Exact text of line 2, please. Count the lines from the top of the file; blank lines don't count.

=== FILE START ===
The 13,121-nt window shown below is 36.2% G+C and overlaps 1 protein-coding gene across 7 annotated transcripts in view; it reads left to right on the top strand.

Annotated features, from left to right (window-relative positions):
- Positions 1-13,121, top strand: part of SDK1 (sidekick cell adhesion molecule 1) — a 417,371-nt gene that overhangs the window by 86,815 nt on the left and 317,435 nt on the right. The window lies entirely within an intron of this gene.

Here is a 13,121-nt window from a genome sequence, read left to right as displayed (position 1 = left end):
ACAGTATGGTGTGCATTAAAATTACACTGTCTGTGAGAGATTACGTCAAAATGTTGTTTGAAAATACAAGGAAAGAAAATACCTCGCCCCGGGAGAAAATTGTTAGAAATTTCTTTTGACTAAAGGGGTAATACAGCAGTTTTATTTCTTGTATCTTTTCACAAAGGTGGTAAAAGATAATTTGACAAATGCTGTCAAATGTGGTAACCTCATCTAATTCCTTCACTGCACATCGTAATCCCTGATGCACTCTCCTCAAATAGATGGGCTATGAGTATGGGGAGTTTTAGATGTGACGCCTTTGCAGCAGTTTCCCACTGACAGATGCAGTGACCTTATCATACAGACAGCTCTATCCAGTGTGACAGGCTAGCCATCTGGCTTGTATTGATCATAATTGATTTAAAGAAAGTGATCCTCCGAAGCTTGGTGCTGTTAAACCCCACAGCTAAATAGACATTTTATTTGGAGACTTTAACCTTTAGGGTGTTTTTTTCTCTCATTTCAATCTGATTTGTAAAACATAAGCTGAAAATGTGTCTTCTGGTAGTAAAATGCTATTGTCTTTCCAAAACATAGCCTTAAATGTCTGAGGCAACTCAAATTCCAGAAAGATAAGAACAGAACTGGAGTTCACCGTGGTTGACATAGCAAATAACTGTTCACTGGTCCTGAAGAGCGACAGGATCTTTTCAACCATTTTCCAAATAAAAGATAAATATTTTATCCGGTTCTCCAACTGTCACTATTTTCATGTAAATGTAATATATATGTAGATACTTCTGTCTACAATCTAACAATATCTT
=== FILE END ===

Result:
Annotated features, from left to right (window-relative positions):